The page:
The lesson of history agrees. The idea that community comes first was, as the names imply, the core ideal of both Fascism and Communism, not to mention the Cosa Nostra and the Ku Klux Klan. The greatest crimes of mankind have always been in the name of community and communitarianism.

The problem is that community--”peer pressure”--subverts conscience and free will. “Following community values” can be a great excuse for doing deeds that, if we accepted individual responsibility, would seem plainly immoral.

Every tie that binds us closer to the other members of a given group, after all, automatically and equally also loosens our bonds to all the members of humanity who do not belong to that group.

We will not be saved because we belonged to the right club.

Sparta is long gone, and there are few traces remaining. Fascism, too, is gone, and the old Soviet empire. Freewheeling, trading, Athens went on to found Western Civilization, and is still there, thriving.

Wednesday, March 30, 2011

The Muslim Oppression of Men?

It is a fascinating truth that people don't tend to get things a little wrong; more often, when they are wrong, they believe or assert close to the perfect opposite of the truth.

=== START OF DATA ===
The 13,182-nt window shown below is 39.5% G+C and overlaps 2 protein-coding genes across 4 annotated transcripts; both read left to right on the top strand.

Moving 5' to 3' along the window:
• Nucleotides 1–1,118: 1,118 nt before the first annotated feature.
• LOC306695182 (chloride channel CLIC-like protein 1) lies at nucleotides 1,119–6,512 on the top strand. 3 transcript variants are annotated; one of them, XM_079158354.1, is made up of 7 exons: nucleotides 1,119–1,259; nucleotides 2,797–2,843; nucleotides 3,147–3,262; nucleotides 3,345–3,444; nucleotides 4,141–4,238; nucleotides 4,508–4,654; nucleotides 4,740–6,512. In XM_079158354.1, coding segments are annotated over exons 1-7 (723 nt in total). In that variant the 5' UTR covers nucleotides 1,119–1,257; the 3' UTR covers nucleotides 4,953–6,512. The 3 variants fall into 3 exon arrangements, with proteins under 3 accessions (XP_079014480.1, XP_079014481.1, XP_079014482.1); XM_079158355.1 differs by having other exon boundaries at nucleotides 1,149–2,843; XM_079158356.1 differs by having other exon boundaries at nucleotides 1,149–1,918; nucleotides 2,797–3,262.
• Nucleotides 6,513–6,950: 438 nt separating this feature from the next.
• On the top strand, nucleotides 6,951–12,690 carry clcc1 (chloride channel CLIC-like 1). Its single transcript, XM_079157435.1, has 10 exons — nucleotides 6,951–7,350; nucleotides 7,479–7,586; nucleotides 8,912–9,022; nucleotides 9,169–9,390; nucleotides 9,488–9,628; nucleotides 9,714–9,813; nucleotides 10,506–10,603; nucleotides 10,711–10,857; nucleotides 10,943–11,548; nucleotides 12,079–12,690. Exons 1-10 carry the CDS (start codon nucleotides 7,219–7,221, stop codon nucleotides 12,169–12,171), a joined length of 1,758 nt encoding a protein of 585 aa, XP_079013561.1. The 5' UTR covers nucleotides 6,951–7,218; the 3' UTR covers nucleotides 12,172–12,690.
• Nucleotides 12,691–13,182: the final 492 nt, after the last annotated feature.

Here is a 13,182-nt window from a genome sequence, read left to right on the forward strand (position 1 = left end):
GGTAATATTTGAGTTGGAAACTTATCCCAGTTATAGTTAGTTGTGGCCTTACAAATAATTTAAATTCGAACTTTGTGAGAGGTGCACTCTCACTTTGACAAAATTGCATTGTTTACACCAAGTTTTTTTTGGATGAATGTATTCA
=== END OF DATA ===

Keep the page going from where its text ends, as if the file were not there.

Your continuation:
This suggests to me that many people—it seems to be most people--are not honestly mistaken about things, but in full and conscious flight from truth.

One example is the common claim that Muslim women are oppressed by wearing the burkha.

Arab colour symbolism happened to come up in a class today. The students noted that, in the Arab world, black is the colour of kingship, as purple would be in Northern Europe. My Palestinian Arab officemate confirms the association.

Black; like every burkha.

So, to make the point clear: every Arab woman has the right to wear black. But only one man in any country has the same right: the king. Every woman dresses as a queen.

Arab women also have the right to cover their faces. Men may not; for a man, to do so would be a crime. Now, in Arab/Muslim culture, who else is conventionally shown with their face covered? God, and God's prophets.

Not exactly slumming it here, girls, are we?

Yes, women are, for the sake of modesty, expected to cover their hair, and their legs and arms—voluntarily, everywhere except some parts of Saudi Arabia and Iran, but there is some social pressure. But then, so are men.